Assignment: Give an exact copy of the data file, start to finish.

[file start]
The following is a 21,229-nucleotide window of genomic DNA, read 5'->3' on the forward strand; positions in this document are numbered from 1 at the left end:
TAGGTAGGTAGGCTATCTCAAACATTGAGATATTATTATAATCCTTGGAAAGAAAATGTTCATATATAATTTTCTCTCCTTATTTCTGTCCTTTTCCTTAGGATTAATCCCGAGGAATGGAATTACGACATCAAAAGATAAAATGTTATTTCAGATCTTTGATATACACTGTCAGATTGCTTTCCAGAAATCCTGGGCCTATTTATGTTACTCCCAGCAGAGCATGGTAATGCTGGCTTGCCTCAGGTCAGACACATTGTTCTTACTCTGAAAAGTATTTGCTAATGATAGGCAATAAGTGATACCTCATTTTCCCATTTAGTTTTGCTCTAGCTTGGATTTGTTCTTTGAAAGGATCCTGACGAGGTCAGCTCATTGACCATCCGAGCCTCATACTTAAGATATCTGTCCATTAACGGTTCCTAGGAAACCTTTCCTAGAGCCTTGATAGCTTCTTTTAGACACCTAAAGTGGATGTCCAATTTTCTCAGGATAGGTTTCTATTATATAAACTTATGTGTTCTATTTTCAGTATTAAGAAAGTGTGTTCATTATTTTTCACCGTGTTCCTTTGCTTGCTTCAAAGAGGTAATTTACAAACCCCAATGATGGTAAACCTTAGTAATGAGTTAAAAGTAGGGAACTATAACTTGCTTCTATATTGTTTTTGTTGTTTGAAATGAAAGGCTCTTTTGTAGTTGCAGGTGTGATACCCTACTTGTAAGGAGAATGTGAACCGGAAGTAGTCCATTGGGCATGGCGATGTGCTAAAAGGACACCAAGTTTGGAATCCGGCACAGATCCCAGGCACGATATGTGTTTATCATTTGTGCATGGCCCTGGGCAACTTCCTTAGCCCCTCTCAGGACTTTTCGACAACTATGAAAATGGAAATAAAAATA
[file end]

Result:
The following is a 21,229-nucleotide window of genomic DNA, read 5'->3' on the forward strand; positions in this document are numbered from 1 at the left end:
TAGGTAGGTAGGCTATCTCAAACATTGAGATATTATTATAATCCTTGGAAAGAAAATGTTCATATATAATTTTCTCTCCTTATTTCTGTCCTTTTCCTTAGGATTAATCCCGAGGAATGGAATTACGACATCAAAAGATAAAATGTTATTTCAGATCTTTGATATACACTGTCAGATTGCTTTCCAGAAATCCTGGGCCTATTTATGTTACTCCCAGCAGAGCATGGTAATGCTGGCTTGCCTCAGGTCAGACACATTGTTCTTACTCTGAAAAGTATTTGCTAATGATAGGCAATAAGTGATACCTCATTTTCCCATTTAGTTTTGCTCTAGCTTGGATTTGTTCTTTGAAAGGATCCTGACGAGGTCAGCTCATTGACCATCCGAGCCTCATACTTAAGATATCTGTCCATTAACGGTTCCTAGGAAACCTTTCCTAGAGCCTTGATAGCTTCTTTTAGACACCTAAAGTGGATGTCCAATTTTCTCAGGATAGGTTTCTATTATATAAACTTATGTGTTCTATTTTCAGTATTAAGAAAGTGTGTTCATTATTTTTCACCGTGTTCCTTTGCTTGCTTCAAAGAGGTAATTTACAAACCCCAATGATGGTAAACCTTAGTAATGAGTTAAAAGTAGGGAACTATAACTTGCTTCTATATTGTTTTTGTTGTTTGAAATGAAAGGCTCTTTTGTAGTTGCAGGTGTGATACCCTACTTGTAAGGAGAATGTGAACCGGAAGTAGTCCATTGGGCATGGCGATGTGCTAAAAGGACACCAAGTTTGGAATCCGGCACAGATCCCAGGCACGATATGTGTTTATCATTTGTGCATGGCCCTGGGCAACTTCCTTAGCCCCTCTCAGGACTTTTCGACAACTATGAAAATGGAAATAAAAATA